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Getting rid of a hurtful word

Ann Trudgeon October 3rd, 2012

The term “politically correct” has fallen from favor, occasionally mocked by those who cite the importance of the First Amendment. I, too, value our Constitutional rights to speak without fear of being persecuted. And yet the adage that “words will never hurt me” is ridiculously erroneous. Words do hurt — they have tremendous power to hurt. For a friend of mine, Misty Cargill, words ultimately killed.

As the director of a small agency, the Oklahoma Developmental Disabilities Council, I know words and language have great significance. We write contracts using specific language to ensure we get what we pay for. We base eligibility for services on very specific words — the right words on applications for services.

There is other language in our work that is of grave concern to us. Chief among those is what we refer to as “the R word.” So offensive is this word that I struggle to type it: “retard” or “retarded.” The R word, as we all know, is popular language to describe a person who makes a mistake or a situation that is ridiculous. While it is used on occasion as a pejorative description for someone who happens to have a disability, more often than not, the user is not directly making reference to a person who has a disability.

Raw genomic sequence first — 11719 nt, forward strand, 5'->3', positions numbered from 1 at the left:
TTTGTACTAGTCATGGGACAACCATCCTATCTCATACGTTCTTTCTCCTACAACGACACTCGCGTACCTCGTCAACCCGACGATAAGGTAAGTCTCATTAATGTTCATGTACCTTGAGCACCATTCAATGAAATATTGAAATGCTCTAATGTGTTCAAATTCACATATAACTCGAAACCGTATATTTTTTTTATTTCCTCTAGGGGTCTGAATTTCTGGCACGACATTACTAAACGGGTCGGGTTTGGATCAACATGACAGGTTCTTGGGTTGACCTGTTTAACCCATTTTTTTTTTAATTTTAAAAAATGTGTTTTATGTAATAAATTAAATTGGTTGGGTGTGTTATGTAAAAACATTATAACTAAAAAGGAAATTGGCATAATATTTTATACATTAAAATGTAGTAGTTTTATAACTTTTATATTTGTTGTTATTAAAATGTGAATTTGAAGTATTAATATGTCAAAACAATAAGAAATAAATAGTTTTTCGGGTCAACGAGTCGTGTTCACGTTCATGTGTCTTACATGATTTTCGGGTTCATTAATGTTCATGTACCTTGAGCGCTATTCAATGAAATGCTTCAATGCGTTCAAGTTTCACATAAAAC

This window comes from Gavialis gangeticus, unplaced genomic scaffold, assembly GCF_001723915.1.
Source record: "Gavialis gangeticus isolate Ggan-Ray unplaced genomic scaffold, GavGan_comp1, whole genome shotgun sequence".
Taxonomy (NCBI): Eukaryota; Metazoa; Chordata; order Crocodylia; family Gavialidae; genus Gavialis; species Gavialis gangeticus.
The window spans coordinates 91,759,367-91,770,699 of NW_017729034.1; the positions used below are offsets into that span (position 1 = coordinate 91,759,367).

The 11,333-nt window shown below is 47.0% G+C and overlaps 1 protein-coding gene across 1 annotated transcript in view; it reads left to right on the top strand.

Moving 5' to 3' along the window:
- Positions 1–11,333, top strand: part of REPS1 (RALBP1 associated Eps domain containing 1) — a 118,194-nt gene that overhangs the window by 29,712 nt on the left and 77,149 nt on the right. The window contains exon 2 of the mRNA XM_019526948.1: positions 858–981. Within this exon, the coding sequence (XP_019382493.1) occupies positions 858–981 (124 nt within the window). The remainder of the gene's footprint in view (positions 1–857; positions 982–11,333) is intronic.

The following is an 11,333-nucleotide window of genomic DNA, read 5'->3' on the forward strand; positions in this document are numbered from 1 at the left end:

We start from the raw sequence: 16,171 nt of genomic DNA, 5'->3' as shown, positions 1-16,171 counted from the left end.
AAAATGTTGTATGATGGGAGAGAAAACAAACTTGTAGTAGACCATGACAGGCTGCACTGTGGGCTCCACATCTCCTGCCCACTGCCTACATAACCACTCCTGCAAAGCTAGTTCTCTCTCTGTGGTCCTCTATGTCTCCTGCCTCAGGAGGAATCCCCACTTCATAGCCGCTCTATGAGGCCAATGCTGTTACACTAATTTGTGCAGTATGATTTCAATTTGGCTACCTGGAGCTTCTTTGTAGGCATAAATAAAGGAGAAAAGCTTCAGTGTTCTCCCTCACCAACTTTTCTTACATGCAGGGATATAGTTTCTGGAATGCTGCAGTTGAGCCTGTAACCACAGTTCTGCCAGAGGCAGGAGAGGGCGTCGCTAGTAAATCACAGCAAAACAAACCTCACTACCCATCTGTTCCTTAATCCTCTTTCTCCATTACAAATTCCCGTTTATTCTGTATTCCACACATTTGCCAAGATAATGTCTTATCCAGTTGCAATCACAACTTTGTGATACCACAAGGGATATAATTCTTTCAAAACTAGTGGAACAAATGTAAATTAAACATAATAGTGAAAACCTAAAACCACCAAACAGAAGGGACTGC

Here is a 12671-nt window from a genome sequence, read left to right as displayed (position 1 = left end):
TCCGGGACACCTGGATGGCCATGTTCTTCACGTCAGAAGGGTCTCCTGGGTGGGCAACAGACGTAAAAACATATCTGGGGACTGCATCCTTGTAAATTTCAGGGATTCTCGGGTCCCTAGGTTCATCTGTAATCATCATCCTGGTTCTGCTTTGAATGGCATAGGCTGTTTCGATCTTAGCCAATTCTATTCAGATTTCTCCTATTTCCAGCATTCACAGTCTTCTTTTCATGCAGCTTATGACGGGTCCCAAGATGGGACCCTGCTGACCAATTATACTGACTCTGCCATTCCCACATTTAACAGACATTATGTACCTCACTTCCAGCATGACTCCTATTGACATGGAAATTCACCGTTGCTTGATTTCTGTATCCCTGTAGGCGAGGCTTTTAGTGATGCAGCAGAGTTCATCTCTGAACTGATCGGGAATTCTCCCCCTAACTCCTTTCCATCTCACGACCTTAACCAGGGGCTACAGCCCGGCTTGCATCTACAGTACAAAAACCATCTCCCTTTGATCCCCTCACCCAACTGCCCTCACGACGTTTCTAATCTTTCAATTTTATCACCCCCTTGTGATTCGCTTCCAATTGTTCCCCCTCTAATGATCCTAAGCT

So why the concern? Because words have consequences. They do hurt, even when we don’t intend for them to.

Misty Cargill was a friendly, outgoing person. She had a boyfriend she loved, bowled in a league every week, and she also happened to have a cognitive disability. “Cognitive disability” is the new language, the appropriate language, for a person who might previously have been called “mentally retarded.”

Misty also had a bad kidney. When she needed a transplant, she was denied because the hospital staff determined that she could not possibly provide self-care because of her disability. They said she needed a legal guardian so that the hospital could ensure “someone” (someone with a higher IQ than Misty) could take responsibility for her care.

Wisely, a judge determined that she did not qualify as “incompetent” (another fairly ugly word in our field), and therefore would not appoint a guardian for her.

Where did that leave Misty? Without a kidney. For any readers who find this decision appropriate, let me tell you that several scientific studies have proved that people with disabilities are the best candidates for surgery in terms of post-surgery care. This is because they are already likely to have support networks in place, including their families, health care professionals and service providers.

Misty’s condition improved over the next few years, but her kidney began to fail again earlier this year. She died the day before she was scheduled for another kidney transplant consultation.

Misty may never have been called “retarded” to her face. It’s likely the school bully who uses the word on the playground doesn’t have someone like Misty in mind. But the R word, and the misconceptions about the humanity and abilities of people with disabilities, played a role in the decision to deny Misty the kidney she sought and deserved.

I urge Oklahoma Gazette readers to pledge to eliminate that word from their vocabularies, and those of their friends, families, and even acquaintances.

We know you don’t mean it, but it is mean.

Trudgeon is executive director of the Oklahoma Developmental Disabilities Council.

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Opinions expressed on the commentary page, in letters to the editor and elsewhere in this newspaper are those of the author and do not necessarily reflect the opinions of ownership or management.

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